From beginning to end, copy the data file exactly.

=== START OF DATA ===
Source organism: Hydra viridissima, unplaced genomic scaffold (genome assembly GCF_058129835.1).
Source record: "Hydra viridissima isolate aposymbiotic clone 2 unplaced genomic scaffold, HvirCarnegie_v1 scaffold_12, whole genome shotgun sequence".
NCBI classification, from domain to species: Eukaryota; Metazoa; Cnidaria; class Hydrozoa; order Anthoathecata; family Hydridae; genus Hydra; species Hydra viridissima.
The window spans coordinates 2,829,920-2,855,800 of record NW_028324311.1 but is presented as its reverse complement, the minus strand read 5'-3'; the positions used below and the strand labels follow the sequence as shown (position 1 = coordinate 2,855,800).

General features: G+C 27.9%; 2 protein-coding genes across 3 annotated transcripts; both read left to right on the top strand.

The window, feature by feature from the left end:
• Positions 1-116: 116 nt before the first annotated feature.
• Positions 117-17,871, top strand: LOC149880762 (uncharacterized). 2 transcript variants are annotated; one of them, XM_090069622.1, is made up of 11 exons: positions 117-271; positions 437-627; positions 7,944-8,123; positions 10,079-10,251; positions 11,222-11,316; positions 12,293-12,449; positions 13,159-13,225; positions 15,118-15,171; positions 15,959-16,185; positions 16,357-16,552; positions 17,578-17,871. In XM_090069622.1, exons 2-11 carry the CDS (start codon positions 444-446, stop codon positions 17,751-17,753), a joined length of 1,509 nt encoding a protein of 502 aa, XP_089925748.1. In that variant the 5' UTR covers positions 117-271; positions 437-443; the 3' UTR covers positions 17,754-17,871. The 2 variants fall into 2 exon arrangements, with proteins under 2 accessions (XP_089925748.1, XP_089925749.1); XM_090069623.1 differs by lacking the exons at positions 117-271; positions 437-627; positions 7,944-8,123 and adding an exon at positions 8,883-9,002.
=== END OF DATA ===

Source organism: Hydra viridissima, unplaced genomic scaffold (genome assembly GCF_058129835.1).
Source record: "Hydra viridissima isolate aposymbiotic clone 2 unplaced genomic scaffold, HvirCarnegie_v1 scaffold_12, whole genome shotgun sequence".
NCBI classification, from domain to species: Eukaryota; Metazoa; Cnidaria; class Hydrozoa; order Anthoathecata; family Hydridae; genus Hydra; species Hydra viridissima.
The window spans coordinates 2,829,920-2,855,800 of record NW_028324311.1 but is presented as its reverse complement, the minus strand read 5'-3'; the positions used below and the strand labels follow the sequence as shown (position 1 = coordinate 2,855,800).

General features: G+C 27.9%; 2 protein-coding genes across 3 annotated transcripts; both read left to right on the top strand.

The window, feature by feature from the left end:
• Positions 1-116: 116 nt before the first annotated feature.
• Positions 117-17,871, top strand: LOC149880762 (uncharacterized). 2 transcript variants are annotated; one of them, XM_090069622.1, is made up of 11 exons: positions 117-271; positions 437-627; positions 7,944-8,123; positions 10,079-10,251; positions 11,222-11,316; positions 12,293-12,449; positions 13,159-13,225; positions 15,118-15,171; positions 15,959-16,185; positions 16,357-16,552; positions 17,578-17,871. In XM_090069622.1, exons 2-11 carry the CDS (start codon positions 444-446, stop codon positions 17,751-17,753), a joined length of 1,509 nt encoding a protein of 502 aa, XP_089925748.1. In that variant the 5' UTR covers positions 117-271; positions 437-443; the 3' UTR covers positions 17,754-17,871. The 2 variants fall into 2 exon arrangements, with proteins under 2 accessions (XP_089925748.1, XP_089925749.1); XM_090069623.1 differs by lacking the exons at positions 117-271; positions 437-627; positions 7,944-8,123 and adding an exon at positions 8,883-9,002.